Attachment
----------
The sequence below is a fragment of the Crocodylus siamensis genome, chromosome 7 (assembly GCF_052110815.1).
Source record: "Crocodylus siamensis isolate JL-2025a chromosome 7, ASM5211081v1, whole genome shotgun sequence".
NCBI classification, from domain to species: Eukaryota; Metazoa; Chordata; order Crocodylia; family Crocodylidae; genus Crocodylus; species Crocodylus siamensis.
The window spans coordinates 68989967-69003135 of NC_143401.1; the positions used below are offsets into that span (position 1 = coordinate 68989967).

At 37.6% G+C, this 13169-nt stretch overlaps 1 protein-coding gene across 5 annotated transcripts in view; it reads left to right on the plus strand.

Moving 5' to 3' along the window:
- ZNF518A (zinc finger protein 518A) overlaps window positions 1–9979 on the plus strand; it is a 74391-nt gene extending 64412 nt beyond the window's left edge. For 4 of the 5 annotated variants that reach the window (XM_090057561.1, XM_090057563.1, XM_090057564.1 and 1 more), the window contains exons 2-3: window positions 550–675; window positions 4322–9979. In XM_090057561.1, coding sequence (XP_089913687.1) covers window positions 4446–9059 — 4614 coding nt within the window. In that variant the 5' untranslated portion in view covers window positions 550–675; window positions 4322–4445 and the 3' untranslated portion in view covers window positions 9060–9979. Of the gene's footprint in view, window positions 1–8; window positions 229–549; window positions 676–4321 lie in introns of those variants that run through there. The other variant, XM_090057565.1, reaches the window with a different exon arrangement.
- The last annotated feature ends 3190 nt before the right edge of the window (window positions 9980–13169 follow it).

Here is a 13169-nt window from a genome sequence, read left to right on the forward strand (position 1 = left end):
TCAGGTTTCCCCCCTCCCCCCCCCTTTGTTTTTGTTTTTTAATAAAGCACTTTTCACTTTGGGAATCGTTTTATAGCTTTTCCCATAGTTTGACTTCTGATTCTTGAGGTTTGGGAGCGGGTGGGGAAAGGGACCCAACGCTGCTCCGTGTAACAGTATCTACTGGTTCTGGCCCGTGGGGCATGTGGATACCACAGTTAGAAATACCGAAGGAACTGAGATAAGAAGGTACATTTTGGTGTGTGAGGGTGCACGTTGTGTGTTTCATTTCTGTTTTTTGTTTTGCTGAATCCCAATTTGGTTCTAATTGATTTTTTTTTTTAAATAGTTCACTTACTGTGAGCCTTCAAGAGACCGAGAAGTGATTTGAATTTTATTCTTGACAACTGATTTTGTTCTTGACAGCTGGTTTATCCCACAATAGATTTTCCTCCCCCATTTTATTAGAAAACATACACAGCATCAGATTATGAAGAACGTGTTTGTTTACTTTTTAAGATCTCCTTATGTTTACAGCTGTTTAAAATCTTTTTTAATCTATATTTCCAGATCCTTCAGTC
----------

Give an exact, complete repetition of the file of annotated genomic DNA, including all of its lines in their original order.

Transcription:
The sequence below is a fragment of the Crocodylus siamensis genome, chromosome 7 (assembly GCF_052110815.1).
Source record: "Crocodylus siamensis isolate JL-2025a chromosome 7, ASM5211081v1, whole genome shotgun sequence".
NCBI classification, from domain to species: Eukaryota; Metazoa; Chordata; order Crocodylia; family Crocodylidae; genus Crocodylus; species Crocodylus siamensis.
The window spans coordinates 68989967-69003135 of NC_143401.1; the positions used below are offsets into that span (position 1 = coordinate 68989967).

At 37.6% G+C, this 13169-nt stretch overlaps 1 protein-coding gene across 5 annotated transcripts in view; it reads left to right on the plus strand.

Moving 5' to 3' along the window:
- ZNF518A (zinc finger protein 518A) overlaps window positions 1–9979 on the plus strand; it is a 74391-nt gene extending 64412 nt beyond the window's left edge. For 4 of the 5 annotated variants that reach the window (XM_090057561.1, XM_090057563.1, XM_090057564.1 and 1 more), the window contains exons 2-3: window positions 550–675; window positions 4322–9979. In XM_090057561.1, coding sequence (XP_089913687.1) covers window positions 4446–9059 — 4614 coding nt within the window. In that variant the 5' untranslated portion in view covers window positions 550–675; window positions 4322–4445 and the 3' untranslated portion in view covers window positions 9060–9979. Of the gene's footprint in view, window positions 1–8; window positions 229–549; window positions 676–4321 lie in introns of those variants that run through there. The other variant, XM_090057565.1, reaches the window with a different exon arrangement.
- The last annotated feature ends 3190 nt before the right edge of the window (window positions 9980–13169 follow it).

Here is a 13169-nt window from a genome sequence, read left to right on the forward strand (position 1 = left end):
TCAGGTTTCCCCCCTCCCCCCCCCTTTGTTTTTGTTTTTTAATAAAGCACTTTTCACTTTGGGAATCGTTTTATAGCTTTTCCCATAGTTTGACTTCTGATTCTTGAGGTTTGGGAGCGGGTGGGGAAAGGGACCCAACGCTGCTCCGTGTAACAGTATCTACTGGTTCTGGCCCGTGGGGCATGTGGATACCACAGTTAGAAATACCGAAGGAACTGAGATAAGAAGGTACATTTTGGTGTGTGAGGGTGCACGTTGTGTGTTTCATTTCTGTTTTTTGTTTTGCTGAATCCCAATTTGGTTCTAATTGATTTTTTTTTTTAAATAGTTCACTTACTGTGAGCCTTCAAGAGACCGAGAAGTGATTTGAATTTTATTCTTGACAACTGATTTTGTTCTTGACAGCTGGTTTATCCCACAATAGATTTTCCTCCCCCATTTTATTAGAAAACATACACAGCATCAGATTATGAAGAACGTGTTTGTTTACTTTTTAAGATCTCCTTATGTTTACAGCTGTTTAAAATCTTTTTTAATCTATATTTCCAGATCCTTCAGTC